(Reuters) – A federal judge in Detroit on Tuesday declared unconstitutional a U.S. law banning female genital mutilation, and also dismissed several charges against two doctors and others in the first U.S. criminal case of its kind.
U.S. District Judge Bernard Friedman said Congress lacked authority under the Commerce Clause to adopt the 1996 law, and that the power to outlaw female genital mutilation, or FGM, belonged to individual states.
“As despicable as this practice may be, it is essentially a criminal assault,” Friedman wrote. “FGM is not part of a larger market and it has no demonstrated effect on interstate commerce. The Commerce Clause does not permit Congress to regulate a crime of this nature.”
Gina Balaya, a spokeswoman for U.S. Attorney Matthew Schneider in Detroit, said that office would review the decision before deciding whether to appeal.
The decision removed the main charges against Jumana Nagarwala, a doctor who performed the procedure on nine girls from Michigan, Illinois and Minnesota at another doctor’s clinic in the Detroit suburb of Livonia.
FGM is a religious custom performed on girls from her Muslim sect, the Dawoodi Bohra.
Four of the eight defendants were dismissed from the case, including three of the four mothers accused of subjecting their daughters to FGM.
The government said one girl, age 7, had told investigators that she and another girl had been taken to Detroit for what they thought was a “special girls’ trip,” and was told not to discuss the FGM procedure after it was completed.
Molly Blythe, a lawyer for Nagarwala, said in an email: “We are very excited about today’s ruling, although the victory is bittersweet given we fully anticipated our client to be vindicated at trial on those charges.”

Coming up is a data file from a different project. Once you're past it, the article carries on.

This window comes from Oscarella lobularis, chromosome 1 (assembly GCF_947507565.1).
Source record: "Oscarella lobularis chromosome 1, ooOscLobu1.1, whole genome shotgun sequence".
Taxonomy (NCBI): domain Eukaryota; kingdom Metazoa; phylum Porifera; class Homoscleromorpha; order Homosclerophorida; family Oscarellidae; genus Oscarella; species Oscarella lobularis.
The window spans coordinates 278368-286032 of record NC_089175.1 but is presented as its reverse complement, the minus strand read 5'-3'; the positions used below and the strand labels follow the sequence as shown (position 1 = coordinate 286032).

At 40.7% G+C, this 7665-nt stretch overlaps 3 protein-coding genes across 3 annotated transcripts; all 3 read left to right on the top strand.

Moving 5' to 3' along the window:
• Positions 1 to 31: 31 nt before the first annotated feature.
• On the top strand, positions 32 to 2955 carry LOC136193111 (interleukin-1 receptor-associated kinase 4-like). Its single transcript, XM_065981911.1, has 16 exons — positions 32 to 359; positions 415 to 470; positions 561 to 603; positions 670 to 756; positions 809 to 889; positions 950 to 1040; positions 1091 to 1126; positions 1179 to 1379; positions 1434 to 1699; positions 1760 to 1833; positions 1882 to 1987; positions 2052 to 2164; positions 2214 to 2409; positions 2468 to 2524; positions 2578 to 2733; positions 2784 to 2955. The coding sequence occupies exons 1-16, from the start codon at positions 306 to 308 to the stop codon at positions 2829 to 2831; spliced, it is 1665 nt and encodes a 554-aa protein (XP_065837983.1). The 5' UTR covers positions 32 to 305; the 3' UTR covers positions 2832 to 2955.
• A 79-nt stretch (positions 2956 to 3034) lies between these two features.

FGM typically involves the partial or total removal of the clitoris.
It is a common practice in many northern and central African countries including Egypt, Ethiopia, Somalia and Sudan, but several international treaties forbid it.
Twenty-seven U.S. states also ban the procedure, according to civil rights groups. Michigan joined the list last year.
The World Health Organization estimates that more than 200 million girls and women alive today have undergone FGM.
Nagarwala pleaded not guilty last month to the two remaining charges she faces. Those charges are obstructing an official proceeding, and conspiracy to travel with intent to engage in illicit sexual conduct.
A GAO report says female genital mutilation are “procedures that involve partial or total removal of the external female genitalia, or other harm to the female genitals for non-medical reasons.” Partially or totally cutting away the clitoris is an example. There are no health benefits, says the World Health Organization(WHO), only harm. Among other factors, WHO says “FGM is often motivated by beliefs about what is considered acceptable sexual behavior. It aims to ensure premarital virginity and marital fidelity. FGM is in many communities believed to reduce a woman’s libido and therefore believed to help her resist extramarital sexual acts.”
Female genital mutilation is rooted in the cultures of some African countries and elsewhere, including Indonesia, Colombia and India.
The organization Safe Hands for Girls aims to create awareness about FGM and its harmful effects to help in the fight to eliminate it, and to provide support to survivors of the practice. We will work with all stakeholders, local and international, and share information and resources to accelerate in ending this harmful practice to protect and promote the rights of the girl child, all while being sensitive to cultural and religious considerations.
The case is U.S. v. Nagarwala, U.S. District Court, Eastern District of Michigan, No. 17-20274.
Reporting by Jonathan Stempel in New York; Editing by Tom Brown